Member Since: 18th May 2007
Management Development Trainer - Working hard at being lucky
Management Development Trainer Grahame Robb Associates Ltd
My discussion replies
16th Jan 2017
Interestingly, I've always taken the traditional approach of "phones off" but I recently worked with a client in the tech industry (a very big, well known group) and my experience had made me re-think. I was warned off by the training manager that the culture there was such that connectivity was relentless and don't be offended if anyone takes a call, checks their phone, checks emails etc. He did say I could push back, but in all honestly, it'd be pointless, that's "just how it is". Naturally I did set some norms at the beginning, but sure enough, lots of distractions, people turning up late and so on. However, at the end of the session, I had a number of people stay back to talk to me and say how much they'd got from the training and how they were looking forward to using the skills learned. And from they way they spoke, it was clear they HAD understood it. I know wonder if this is just how Millennials learn and us 'fogies' need to understand that better. Certainly made me think anyway.
3rd Aug 2016
Sorry, haven't been on here in a while. Robber eggs are for balancing on top of paper towers (real eggs can mess the carpet up). Rubber ones are quite nice to throw at people to see if they're paying attention or not! ;-)
3rd Aug 2016
Balancing on top of a paper tower of course! (Real ones kept breaking)
3rd Aug 2016
If the course is more than a day, I debrief at the end of each day with 'what went well / areas for improvement' and I asked them to do a 'teach back' so I can see how they feel about the course and more importantly what they've learnt.
If it's a 1 day course, I do something similar (but briefer) after exercises.
Generally don't get that shock at the end then.
23rd May 2016
When you have some rubber eggs in your bag at all times.
13th May 2016
Yes - during some coaching training when the weather was particularly nice I encouraged people to do their coaching conversations outside. I then floated around between all pairs to monitor and observe them. It was all very civilised, no-one took advantage and mucked about (sunbathing etc.) and the mood was definitely lifted.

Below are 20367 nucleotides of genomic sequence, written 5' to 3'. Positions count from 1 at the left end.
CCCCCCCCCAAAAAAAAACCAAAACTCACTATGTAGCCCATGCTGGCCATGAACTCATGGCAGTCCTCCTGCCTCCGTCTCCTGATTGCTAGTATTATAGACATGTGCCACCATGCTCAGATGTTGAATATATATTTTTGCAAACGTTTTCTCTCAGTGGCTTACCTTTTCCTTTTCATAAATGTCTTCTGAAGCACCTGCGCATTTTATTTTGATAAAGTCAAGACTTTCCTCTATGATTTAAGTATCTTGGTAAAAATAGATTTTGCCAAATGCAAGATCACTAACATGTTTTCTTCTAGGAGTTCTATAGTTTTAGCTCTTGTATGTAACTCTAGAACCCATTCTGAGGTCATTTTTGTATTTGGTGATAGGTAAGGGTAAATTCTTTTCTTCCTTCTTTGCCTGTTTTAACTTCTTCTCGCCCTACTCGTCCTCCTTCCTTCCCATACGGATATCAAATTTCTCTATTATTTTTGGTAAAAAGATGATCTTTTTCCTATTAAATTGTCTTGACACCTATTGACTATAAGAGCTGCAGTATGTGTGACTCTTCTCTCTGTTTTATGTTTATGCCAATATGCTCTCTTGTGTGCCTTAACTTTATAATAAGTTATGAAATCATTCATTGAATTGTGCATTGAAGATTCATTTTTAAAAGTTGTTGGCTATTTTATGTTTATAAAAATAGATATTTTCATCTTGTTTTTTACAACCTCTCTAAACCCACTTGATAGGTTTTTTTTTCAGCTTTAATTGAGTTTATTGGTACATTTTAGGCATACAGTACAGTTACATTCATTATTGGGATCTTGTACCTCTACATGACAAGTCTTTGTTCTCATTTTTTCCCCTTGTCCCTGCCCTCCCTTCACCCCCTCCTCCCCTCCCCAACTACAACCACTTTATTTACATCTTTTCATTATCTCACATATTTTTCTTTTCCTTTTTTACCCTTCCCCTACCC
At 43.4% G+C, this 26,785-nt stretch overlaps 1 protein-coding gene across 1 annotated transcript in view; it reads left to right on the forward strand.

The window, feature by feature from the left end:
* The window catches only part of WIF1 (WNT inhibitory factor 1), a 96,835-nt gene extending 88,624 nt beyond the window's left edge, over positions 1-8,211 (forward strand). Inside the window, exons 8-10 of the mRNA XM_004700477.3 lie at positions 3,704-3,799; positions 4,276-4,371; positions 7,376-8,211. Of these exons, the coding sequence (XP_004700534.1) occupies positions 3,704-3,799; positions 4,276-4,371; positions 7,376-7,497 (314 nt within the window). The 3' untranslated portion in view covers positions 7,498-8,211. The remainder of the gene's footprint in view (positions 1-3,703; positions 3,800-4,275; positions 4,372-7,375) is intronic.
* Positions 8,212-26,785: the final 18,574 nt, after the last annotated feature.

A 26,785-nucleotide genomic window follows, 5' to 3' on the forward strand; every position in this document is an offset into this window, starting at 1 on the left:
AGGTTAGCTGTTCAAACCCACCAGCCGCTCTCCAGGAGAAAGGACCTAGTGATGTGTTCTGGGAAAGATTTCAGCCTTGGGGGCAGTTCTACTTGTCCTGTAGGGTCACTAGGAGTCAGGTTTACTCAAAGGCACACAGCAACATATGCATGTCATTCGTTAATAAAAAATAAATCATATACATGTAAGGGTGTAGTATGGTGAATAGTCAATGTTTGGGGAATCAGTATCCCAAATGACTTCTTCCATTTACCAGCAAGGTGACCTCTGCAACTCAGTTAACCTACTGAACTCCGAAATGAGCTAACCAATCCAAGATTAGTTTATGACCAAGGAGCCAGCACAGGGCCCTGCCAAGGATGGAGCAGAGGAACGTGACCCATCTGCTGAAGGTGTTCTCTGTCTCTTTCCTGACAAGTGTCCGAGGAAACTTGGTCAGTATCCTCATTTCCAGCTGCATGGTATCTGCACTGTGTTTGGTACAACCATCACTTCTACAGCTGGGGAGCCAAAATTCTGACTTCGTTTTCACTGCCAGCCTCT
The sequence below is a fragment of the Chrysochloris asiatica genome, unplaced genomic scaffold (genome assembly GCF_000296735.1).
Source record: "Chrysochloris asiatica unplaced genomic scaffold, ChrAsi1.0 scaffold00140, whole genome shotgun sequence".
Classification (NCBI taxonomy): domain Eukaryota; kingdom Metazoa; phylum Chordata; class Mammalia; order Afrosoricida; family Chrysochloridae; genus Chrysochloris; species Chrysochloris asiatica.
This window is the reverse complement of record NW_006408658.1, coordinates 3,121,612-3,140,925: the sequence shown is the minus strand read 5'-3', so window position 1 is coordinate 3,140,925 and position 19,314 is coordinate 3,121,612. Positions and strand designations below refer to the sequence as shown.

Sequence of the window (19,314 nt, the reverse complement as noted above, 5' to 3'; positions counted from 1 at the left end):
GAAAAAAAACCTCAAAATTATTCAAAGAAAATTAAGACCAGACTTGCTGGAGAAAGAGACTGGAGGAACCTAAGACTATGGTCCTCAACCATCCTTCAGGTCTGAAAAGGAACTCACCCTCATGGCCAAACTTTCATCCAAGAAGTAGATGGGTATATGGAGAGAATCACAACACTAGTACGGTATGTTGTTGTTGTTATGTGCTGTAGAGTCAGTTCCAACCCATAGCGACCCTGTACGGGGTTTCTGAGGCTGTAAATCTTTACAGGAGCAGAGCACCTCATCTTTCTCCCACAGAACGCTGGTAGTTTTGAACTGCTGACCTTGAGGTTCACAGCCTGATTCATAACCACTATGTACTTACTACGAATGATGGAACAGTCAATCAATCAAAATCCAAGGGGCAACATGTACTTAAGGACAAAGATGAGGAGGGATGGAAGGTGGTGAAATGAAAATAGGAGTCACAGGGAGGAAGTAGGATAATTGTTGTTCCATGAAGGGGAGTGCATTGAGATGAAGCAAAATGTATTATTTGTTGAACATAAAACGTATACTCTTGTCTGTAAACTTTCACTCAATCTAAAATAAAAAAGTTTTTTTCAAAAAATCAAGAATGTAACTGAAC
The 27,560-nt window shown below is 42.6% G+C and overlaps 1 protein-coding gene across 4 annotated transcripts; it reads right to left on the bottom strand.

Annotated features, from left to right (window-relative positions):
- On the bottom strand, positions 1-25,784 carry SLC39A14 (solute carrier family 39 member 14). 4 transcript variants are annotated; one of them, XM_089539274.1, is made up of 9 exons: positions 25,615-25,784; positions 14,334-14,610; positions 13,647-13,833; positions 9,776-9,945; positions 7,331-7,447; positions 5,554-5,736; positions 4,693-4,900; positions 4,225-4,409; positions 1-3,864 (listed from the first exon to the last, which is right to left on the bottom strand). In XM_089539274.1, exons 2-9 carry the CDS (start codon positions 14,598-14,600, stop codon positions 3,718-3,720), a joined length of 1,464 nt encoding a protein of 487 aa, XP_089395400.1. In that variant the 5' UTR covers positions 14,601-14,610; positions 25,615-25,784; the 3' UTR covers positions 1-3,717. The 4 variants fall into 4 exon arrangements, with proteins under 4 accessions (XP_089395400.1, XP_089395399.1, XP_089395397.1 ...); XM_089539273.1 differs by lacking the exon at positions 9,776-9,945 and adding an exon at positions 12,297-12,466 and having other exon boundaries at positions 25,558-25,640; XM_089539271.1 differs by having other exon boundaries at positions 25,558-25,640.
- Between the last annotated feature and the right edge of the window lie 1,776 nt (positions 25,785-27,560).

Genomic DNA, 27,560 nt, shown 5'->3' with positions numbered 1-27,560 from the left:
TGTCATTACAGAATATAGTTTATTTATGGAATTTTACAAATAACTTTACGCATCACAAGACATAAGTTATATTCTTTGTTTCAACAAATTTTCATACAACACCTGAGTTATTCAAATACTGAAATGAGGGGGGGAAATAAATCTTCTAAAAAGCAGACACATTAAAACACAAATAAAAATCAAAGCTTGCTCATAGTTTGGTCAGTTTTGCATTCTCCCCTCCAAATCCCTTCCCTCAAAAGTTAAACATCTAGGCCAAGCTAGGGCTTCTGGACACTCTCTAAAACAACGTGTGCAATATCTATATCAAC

5th Feb 2016
This might be a bit late... but maybe for future exercises.
Ask everyone to write their signature 10 times. This should take no more than a minute max. Then ask them to put the pen in the non-dominant hand and do 10 more signatures (cue much moaning and groaning as people struggle). Have a brief discussion, more to distract them than anything else. “How hard was it?”; “Who managed it OK?”and so on. Then tell them to write 10 more signatures. Don’t mention what hand to use and don’t be drawn on this if anyone asks, just ask them to do it quickly, no chit chat. Nearly ALL will go back to the dominant hand and this is the learning… as soon as we can, we jump straight back to our comfort zone, do it the way it feels best or simply to ‘what we’ve always done’. THIS then is the real discussion.
5th Feb 2016
Ade, love the analogy and can TOTALLY relate. Sometimes I feel more like a child minder or a zoo keeper, but that's only on really bad days (thankfully rare). I have thought of the 'acting' comparison before and have even given myself the pre-talk "C'mon now Jane, game face on, smile, lift your shoulders, deep breath..." but I think I prefer your analogy.
29th Jan 2016
At the risk of sounding like a Luddite, I have also found this a struggle. I normally like to get to something within 2 clicks and it took me considerably more than that to find the Discussions forum. I'll persevere though, 'change agent' and all that!
27th Mar 2015
You mention you will be writing documents so the following exercise will be useful as there’s an emphasis on having clarity around the standard, rather than having something subjective and open to interpretation.
Split into groups and give each group some M&Ms. Tell them they need to find ones with ‘good’ Ms printed on and reject the substandard ones. One by one, ask each member of the team to accept or reject each M&M (the others wait outside whilst each person is taking their turn). Keep a record of what each ‘quality controller’ said were good and which were rejects (we lay them out on a large numbered grid so they don’t get mixed up). Get the team back together and compare results. Are they all agreed on what good looks like and have they accepted / rejected the same ones?
You can then take this to another level by introducing a clearly defined customer specification with acceptable tolerances such as 80% of the M must be clearly visible, all yellow ones are an automatic reject and so on. Once everyone understands the specs, re-run the exercise and again compare results. Now, you should see a much closer alignment as the instructions are clear and people know what is expected of the product.
You can keep this exercise simple, or you can keep expanding on it by getting them to write their own quality work instruction (one point lesson, standard operating procedure or whatever you call it).